While it has long been recognized that medial temporal lobe structures are important for memory formation, studies in rodents have also identified exquisite spatial representations in these regions in the form of place cells in the hippocampus and grid cells in the entorhinal cortex. Spatial representations entail neural activity that is observed when the rat is in a given physical location, and these representations are thought to form the basis of navigation via path integration. Recent studies in nonhuman primates have suggested that similar kinds of spatial representations can be identified, even in the absence of physical movement through an environment. Here, I will highlight some recent work that addresses similarities and differences between spatial responses as identified in rodents and primates. I will also discuss areas of opportunity for future research to further our understanding of the function of the hippocampal formation.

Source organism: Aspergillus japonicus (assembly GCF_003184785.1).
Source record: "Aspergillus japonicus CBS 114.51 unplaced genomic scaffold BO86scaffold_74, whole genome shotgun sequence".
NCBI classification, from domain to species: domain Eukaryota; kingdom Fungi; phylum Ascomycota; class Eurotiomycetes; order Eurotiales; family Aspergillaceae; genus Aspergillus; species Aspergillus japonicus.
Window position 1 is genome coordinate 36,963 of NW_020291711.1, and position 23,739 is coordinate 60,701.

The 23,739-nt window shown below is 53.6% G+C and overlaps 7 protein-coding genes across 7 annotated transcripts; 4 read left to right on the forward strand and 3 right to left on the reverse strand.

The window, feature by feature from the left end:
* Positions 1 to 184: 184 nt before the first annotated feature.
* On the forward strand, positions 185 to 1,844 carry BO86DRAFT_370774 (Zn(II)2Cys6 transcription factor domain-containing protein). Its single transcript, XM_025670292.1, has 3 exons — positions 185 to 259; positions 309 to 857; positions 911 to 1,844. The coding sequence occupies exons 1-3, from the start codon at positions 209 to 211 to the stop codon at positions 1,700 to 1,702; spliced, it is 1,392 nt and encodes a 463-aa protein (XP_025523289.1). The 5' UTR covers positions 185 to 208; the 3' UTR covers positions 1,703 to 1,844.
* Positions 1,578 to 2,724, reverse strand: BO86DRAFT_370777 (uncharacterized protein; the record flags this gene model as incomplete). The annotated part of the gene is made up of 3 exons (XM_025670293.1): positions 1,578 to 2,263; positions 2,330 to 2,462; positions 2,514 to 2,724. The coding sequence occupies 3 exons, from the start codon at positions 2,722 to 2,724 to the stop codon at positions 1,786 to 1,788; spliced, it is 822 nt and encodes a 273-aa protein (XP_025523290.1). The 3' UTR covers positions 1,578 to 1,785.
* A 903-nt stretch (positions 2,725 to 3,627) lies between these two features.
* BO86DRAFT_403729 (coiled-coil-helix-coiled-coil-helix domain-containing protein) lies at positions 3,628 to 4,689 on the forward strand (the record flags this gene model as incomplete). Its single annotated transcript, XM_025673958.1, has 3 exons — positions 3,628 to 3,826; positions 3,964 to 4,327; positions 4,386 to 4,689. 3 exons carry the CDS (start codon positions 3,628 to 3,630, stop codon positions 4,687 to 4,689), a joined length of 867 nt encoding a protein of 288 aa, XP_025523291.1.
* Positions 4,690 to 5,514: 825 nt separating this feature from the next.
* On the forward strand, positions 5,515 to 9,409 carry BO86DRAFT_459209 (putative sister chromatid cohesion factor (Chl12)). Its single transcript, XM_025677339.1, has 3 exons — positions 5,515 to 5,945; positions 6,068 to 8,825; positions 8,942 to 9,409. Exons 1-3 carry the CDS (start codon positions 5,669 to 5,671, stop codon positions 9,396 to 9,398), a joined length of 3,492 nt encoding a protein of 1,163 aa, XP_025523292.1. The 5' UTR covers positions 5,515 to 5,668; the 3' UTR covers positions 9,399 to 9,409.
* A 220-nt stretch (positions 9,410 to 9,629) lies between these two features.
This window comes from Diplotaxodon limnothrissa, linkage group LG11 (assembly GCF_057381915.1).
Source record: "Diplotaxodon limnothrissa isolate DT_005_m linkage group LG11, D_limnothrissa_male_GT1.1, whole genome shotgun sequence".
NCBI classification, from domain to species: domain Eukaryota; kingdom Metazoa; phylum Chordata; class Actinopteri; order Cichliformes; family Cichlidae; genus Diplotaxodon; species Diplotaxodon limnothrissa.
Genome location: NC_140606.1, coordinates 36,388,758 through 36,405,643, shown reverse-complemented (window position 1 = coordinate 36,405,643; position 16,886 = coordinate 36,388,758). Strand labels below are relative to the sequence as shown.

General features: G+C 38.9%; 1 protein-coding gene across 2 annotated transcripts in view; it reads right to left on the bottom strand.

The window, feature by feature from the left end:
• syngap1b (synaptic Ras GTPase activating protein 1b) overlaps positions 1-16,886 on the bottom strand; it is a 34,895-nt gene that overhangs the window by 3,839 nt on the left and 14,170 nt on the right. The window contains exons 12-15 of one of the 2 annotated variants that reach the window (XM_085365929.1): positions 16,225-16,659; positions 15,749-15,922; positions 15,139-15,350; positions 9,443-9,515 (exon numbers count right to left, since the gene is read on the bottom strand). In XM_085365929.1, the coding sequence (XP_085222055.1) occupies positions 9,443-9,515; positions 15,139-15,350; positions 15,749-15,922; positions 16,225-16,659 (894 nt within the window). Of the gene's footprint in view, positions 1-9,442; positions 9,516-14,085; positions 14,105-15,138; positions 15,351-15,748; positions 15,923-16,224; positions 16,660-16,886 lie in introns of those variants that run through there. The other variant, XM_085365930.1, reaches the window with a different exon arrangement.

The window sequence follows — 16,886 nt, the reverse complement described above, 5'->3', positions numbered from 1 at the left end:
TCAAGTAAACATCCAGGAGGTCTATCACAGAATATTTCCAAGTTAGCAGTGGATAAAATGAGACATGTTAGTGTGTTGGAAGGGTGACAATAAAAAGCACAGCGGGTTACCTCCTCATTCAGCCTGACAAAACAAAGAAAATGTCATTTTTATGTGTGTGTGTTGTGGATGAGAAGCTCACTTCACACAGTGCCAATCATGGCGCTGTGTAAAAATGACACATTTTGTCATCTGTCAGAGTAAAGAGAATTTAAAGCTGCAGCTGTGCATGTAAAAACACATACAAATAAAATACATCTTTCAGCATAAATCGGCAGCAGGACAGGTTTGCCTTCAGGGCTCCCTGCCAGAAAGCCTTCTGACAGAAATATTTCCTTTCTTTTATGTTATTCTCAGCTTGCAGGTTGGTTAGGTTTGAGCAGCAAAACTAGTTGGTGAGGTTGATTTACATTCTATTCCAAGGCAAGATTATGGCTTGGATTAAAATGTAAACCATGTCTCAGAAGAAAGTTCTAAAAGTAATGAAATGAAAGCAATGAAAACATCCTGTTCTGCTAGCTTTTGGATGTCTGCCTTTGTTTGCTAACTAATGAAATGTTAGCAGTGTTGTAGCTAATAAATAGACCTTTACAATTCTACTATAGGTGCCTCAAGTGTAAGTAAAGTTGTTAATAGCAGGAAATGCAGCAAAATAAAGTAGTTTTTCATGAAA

Keywords: entorhinal cortex; hippocampus; memory; monkey; navigation.
© 2015 Wiley Periodicals, Inc.